After wee were gott cleare of the sands the Ebbe being doune and the gale springing up wee made sayle and stood out to sea but wee were not got farre ere the wind shifted to South East and the flood sett soe strong into the narrowe bay that wee could neither board it out nor gaine to the Westward of the shoales which lye before Yeamans Harbour so to runne in there, wherefore I came to an Anchor in three fathum water till the Ebbe att least might helpe us to worke out against the winde whilest wee rode here wee espyed to our great rejoyceing the Shalloope whome wee lost the 19th of June in the night shee was come forth of Yeamans harbour and stood to and againe before the Southwest Coast betweene it and Cary Island to shewe herselfe not being able to come out to us for the same reason that kept us imbayed, wee alsoe fired a gunn and putt out our Colours to lett her knowe that wee sawe her but could not gett to her for the flatts that interposed.
To goe into Yeamans Harbour Hiltons direction is (and itt seemed true to mee as I lay before itt though I went not in) to goe in on the West side of the shoalings which are opposite to the mouth thereof and which are contiguous with the flatts of Port Perrill giveing a ledge of breakers that lye before the south west Cape of the Entrance a small birth and soe to steere in with the North East land of the Entrance and the least depth he sayes is two fathum att lowe water and soe upwards to six or seaven fathum when you come neere under the said Easterne land But I have understood since from Ens: Brayne that betweene that Lodge of breakers which lye before the South West Cape and the end of Cary Island is a Channell which hee affirmes has about three fathum water where shoalest which alsoe when you are past that lodge of breakers sett over to the North East land of the Harbours mouth The Ebbe nowe beginning to make wee weighed and plyed off to sea with some difficulty boarding it out of the dangerous and foule bay wherein still about three leagues from shoare the deepest water we could finde was scarce three fathum and in our turning wee generally into a fathum and a halfe on each side and this though it was high water, a place to be attempted with Care when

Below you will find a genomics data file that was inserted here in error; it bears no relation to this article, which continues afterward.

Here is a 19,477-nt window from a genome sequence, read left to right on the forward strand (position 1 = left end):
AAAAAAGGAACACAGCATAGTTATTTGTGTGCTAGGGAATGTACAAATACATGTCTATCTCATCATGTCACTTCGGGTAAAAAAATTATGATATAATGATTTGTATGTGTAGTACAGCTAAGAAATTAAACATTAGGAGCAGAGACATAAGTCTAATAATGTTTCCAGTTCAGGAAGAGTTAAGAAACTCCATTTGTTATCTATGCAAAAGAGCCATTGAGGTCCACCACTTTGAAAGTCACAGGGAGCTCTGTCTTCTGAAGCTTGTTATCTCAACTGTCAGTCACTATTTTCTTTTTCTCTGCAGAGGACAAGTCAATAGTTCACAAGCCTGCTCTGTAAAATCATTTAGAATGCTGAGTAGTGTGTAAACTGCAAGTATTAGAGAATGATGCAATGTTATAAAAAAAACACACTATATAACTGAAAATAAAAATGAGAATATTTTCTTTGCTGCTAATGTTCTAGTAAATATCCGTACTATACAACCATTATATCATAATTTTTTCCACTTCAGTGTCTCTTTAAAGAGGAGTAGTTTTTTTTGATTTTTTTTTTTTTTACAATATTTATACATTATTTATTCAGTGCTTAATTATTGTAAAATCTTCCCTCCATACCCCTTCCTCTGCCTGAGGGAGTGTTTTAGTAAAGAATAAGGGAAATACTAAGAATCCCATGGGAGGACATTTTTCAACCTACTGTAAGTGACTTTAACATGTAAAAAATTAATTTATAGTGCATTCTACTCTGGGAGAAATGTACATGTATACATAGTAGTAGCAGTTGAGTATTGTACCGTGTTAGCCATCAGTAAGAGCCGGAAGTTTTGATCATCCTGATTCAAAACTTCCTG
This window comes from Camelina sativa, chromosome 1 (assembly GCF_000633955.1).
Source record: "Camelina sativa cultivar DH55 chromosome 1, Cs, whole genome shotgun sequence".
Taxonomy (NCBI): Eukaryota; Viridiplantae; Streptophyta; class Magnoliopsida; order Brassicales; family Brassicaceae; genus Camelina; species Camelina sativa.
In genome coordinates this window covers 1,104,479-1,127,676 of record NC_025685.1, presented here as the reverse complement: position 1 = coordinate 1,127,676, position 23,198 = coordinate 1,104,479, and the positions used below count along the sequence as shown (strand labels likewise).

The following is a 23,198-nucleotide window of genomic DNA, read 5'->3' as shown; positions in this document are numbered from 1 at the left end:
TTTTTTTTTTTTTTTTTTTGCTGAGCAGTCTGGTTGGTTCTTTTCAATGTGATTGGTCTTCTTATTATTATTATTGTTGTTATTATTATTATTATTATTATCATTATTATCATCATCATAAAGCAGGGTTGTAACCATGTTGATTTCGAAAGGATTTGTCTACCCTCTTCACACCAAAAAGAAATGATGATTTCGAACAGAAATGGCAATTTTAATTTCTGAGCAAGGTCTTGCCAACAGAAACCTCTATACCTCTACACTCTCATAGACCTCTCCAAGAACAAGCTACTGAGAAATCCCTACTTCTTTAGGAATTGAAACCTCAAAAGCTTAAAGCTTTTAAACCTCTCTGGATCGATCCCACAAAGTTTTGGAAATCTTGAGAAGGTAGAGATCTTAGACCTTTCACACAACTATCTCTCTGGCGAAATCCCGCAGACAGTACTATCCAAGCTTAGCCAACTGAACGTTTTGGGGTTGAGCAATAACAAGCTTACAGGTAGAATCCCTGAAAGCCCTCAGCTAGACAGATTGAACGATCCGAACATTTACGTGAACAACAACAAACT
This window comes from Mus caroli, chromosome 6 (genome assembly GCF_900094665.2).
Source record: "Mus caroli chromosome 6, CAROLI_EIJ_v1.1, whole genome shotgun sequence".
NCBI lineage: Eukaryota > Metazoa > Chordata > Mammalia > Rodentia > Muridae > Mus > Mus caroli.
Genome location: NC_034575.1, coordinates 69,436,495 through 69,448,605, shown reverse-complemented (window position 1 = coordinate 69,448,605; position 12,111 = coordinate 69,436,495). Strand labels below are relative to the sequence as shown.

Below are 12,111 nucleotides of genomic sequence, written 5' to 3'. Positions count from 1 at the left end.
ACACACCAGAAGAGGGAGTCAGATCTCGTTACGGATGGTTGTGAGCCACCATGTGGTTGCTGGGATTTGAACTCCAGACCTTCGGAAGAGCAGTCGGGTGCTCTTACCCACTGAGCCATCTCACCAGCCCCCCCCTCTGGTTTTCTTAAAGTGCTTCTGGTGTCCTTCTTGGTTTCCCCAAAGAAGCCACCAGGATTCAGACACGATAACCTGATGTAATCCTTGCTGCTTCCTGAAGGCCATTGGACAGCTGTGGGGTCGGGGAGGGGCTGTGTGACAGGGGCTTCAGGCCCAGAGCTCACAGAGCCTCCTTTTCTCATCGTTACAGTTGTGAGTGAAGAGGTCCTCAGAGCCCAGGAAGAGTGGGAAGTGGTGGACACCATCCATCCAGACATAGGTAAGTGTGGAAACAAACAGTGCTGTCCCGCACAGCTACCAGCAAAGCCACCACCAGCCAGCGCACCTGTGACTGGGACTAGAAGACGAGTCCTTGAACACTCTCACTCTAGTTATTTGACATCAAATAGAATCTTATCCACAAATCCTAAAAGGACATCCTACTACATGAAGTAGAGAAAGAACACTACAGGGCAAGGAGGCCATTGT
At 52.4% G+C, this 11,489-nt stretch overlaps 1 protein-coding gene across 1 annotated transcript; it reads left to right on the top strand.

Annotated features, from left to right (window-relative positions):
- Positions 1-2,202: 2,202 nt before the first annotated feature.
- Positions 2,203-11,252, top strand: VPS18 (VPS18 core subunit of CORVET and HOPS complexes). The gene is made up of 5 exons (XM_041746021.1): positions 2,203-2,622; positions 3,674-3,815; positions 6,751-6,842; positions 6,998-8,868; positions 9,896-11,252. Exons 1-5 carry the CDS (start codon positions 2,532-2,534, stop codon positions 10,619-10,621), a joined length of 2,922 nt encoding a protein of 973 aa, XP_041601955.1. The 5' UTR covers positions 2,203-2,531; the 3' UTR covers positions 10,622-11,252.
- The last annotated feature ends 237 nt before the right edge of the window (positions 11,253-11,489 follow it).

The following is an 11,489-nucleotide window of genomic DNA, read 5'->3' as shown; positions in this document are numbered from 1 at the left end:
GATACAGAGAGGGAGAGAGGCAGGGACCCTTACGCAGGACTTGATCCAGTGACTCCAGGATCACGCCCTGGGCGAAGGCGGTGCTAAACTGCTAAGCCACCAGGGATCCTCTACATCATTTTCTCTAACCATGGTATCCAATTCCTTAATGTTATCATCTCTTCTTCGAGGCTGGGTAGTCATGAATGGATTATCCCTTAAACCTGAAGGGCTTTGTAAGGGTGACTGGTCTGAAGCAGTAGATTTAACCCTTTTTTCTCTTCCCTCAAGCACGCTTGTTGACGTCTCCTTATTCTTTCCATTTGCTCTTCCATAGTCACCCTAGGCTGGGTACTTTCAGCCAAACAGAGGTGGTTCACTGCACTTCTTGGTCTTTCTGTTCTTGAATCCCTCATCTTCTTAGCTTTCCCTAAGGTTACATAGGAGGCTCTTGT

The morning was calm and soe continued till about two o'clock afternoon when a fresh gale sprang up att North East which in a short time opened to us Woory Bay and the mouth of Port Royall Woory Bay of Lt Woory is made by the South Westerly end of Cary Island and the Southermost Cape or headland without Port Royall (called from the first discoverer Hilton head which is the farthest land in sight as you come from the Northeast along by the end of Cary Island whence it beares neerest S. W. and is bluffe with trees large and tall which as you approach them seeme to looke their topps in the sea, Port Royall mouth opens in the bottome of this Bay neerest to the Westward side thereof the opening is wide little lesse then two leagues The Westermost land of it running out almost South to Hilton head and baying in like a halfe bent bowe makeing the West side of Woory bay from the East side of Port Royall the land tends away east Northerly into Giles streights (the passage on the backe side of Cary Island named soe from Mr Thomas Giles) and formes the bottum of Woory Bay Before this part of the Coast and the end of Cary Island in all the Easterly part of the bay. It shoales and very uneven ground unsafe to meddle with towards the Eastermost angle of it oposite to the entrace into Giles streights lyes a sand hill pretty high with some smaller about it visible a good distance off in comeing from the Westward as you part from Cary Island steere away S. W. with Hilton head and you will soon thwart the Channell of Port Royall which you will finde by the deepening of the water from five to seaven fathum and upward. It lyes neerer towards the West Land and runns in N. N. W. towards the Easterne land of the Entrance (by us called Albrahall point) haveing seldom so little as seaven fathum water all the way in. The shoales in the East part of the bay lye poynting out a good way to sea therefore it wilbe safe for shipps of burthen to keepe out till they have brought Hilton Head to beare about N. N. E. from them. When I had opened Woory Bay sayling S. W. along by the end of Cary